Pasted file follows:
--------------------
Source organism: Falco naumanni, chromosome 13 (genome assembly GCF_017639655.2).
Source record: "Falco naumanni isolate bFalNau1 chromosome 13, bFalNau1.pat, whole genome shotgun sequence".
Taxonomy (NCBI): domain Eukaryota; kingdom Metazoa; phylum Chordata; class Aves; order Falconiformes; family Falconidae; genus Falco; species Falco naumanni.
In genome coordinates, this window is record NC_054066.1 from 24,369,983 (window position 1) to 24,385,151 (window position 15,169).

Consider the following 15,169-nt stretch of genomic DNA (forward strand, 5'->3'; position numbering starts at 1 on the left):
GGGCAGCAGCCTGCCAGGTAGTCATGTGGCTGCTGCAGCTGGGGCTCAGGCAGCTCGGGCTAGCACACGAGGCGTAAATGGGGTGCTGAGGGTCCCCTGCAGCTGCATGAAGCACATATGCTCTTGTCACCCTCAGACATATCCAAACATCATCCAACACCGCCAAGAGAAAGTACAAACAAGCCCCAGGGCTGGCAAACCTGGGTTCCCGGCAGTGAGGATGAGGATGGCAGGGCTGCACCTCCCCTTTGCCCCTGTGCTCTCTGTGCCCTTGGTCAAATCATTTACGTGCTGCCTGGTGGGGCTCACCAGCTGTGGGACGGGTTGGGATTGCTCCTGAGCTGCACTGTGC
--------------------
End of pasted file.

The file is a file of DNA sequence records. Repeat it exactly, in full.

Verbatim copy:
Source organism: Falco naumanni, chromosome 13 (genome assembly GCF_017639655.2).
Source record: "Falco naumanni isolate bFalNau1 chromosome 13, bFalNau1.pat, whole genome shotgun sequence".
Taxonomy (NCBI): domain Eukaryota; kingdom Metazoa; phylum Chordata; class Aves; order Falconiformes; family Falconidae; genus Falco; species Falco naumanni.
In genome coordinates, this window is record NC_054066.1 from 24,369,983 (window position 1) to 24,385,151 (window position 15,169).

Consider the following 15,169-nt stretch of genomic DNA (forward strand, 5'->3'; position numbering starts at 1 on the left):
GGGCAGCAGCCTGCCAGGTAGTCATGTGGCTGCTGCAGCTGGGGCTCAGGCAGCTCGGGCTAGCACACGAGGCGTAAATGGGGTGCTGAGGGTCCCCTGCAGCTGCATGAAGCACATATGCTCTTGTCACCCTCAGACATATCCAAACATCATCCAACACCGCCAAGAGAAAGTACAAACAAGCCCCAGGGCTGGCAAACCTGGGTTCCCGGCAGTGAGGATGAGGATGGCAGGGCTGCACCTCCCCTTTGCCCCTGTGCTCTCTGTGCCCTTGGTCAAATCATTTACGTGCTGCCTGGTGGGGCTCACCAGCTGTGGGACGGGTTGGGATTGCTCCTGAGCTGCACTGTGC